Dead zones are hypoxic (low oxygen) or anoxic (no oxygen) marine or estuarine areas. The absence of oxygen threatens the existence of marine life.
How do dead zones develop? From Oceanus:
The most widespread, chronic environmental problem in the coastal ocean is caused by an excess of chemical nutrients. Over the past century, a wide range of human activities—the intensification of agriculture, waste disposal, coastal development, and fossil fuel use—has substantially increased the discharge of nitrogen, phosphorus, and other nutrients into the environment. These nutrients are moved around by streams, rivers, groundwater, sewage outfalls, and the atmosphere and eventually end up in the ocean.How do dead zones impact marine life? From the NY Times:
Once they reach the ocean, nutrients stimulate the growth of tiny marine plants called phytoplankton or algae. When the concentration of nutrients is too high, this growth becomes excessive, leading to a condition called eutrophication.
What are some strategies to address dead zones?
“The overwhelming response of the organisms in our coastal areas is to migrate or to die,” Dr. Diaz said. “To adapt to low oxygen water, it has to be a part of your evolutionary history. It’s not something you can develop in a 40- or 50-year time period.”
Many dead zones are cyclical, recurring each year in the summer months. But over time, they can permanently kill off entire species within the zone. They have also prevented the rebounding of species that are under protection after overfishing, like the Baltic Sea’s cod.
Low oxygen levels also kill off annelid worms and other sources of food for fish and crustaceans.
From the NY Times
Robert W. Howarth, a professor of ecology and environmental biology at Cornell, said methods to reduce nitrogen-rich runoff existed, including the planting of winter rye or winter wheat rather than leaving fields fallow after fall harvest. Such planting would cause much fertilizer to be absorbed by the winter crops rather than being leached into waterways by spring rains.From Oceanus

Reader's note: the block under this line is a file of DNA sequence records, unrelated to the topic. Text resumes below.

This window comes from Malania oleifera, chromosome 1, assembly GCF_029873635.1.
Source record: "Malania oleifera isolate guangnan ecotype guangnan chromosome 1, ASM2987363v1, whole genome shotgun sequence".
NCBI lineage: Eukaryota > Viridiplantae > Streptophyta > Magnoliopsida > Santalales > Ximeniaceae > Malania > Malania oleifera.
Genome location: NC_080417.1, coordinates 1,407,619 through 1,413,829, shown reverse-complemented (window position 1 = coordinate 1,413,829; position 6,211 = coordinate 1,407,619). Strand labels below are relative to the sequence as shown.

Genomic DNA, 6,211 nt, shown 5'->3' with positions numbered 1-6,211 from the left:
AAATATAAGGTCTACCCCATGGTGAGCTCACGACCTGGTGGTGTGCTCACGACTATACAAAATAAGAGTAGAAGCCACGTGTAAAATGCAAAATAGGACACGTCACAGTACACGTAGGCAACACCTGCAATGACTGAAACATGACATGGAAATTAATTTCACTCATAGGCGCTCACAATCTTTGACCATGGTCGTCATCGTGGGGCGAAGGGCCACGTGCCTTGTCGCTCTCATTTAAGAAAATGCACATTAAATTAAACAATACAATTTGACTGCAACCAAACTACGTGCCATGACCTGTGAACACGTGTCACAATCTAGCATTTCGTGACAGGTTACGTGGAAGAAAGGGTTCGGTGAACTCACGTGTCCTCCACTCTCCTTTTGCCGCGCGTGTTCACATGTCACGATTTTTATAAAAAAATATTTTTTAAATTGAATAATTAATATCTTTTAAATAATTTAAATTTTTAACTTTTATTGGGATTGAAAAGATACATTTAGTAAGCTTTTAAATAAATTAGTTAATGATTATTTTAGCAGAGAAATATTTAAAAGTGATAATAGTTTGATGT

There are some novel ideas as well. A project is currently underway at Woods Hole Oceanographic Institution to examine the feasibility of using shellfish aquaculture to reduce nutrients in the coastal ocean. The experimental shore-based aquaculture system at the National Center for Mariculture in Eilat, Israel, uses shellfish to absorb excess nutrients excreted by fish. Researchers at WHOI are trying to determine whether the same idea is feasible in the ocean. As the shellfish produced by such an enterprise have economic value, this is an example of a win-win situation.
Examples of Dead Zone Websites
Gulf of Mexico Dead Zone
FAO: Effects of Riverine Inputs on Coastal Ecosystems and Fisheries Resources
NOS: Integrated Assessment of Hypoxia in the Gulf of Mexico
USGS: Gulf of Mexico Hypoxic Zone
USGS: Restoring Life to the Dead Zone
Thursday, August 14, 2008
For some species, like shrimp, croaker, and bluefish, the average price per pound in 2007 was lower than the price paid more than a decade earlier.
In 2007, shrimp averaged $1.88 per pound, compared to $2.61 in 1994.
Fishermen were paid $0.30 for bluefish in 2007, less than the $0.36 paid in 1995.
Croakers earned fishermen $0.37 per pound in 2007, but brought in $0.51 in 1990.
A direct correlation between growth of the global seafood market and downward spiraling prices for some, if not all, types of wild-caught seafood produced in NC is hard to deny.Unfortunately, as we see in many situations, opening up trade has led to winners and losers. This article does not directly mention the winners, the consumers of seafood. The consumers now have access to a less expensive product. Elsewhere in the global market, someone has a competitive advantage for many of these products.
The evidence that globalization has hurt NC fishermen is perhaps most compelling in the case of shrimp, one of the most important commercial fisheries in the state.
There is no doubt that commercial fishermen are the losers in these situations, since they experience lower prices and rising costs.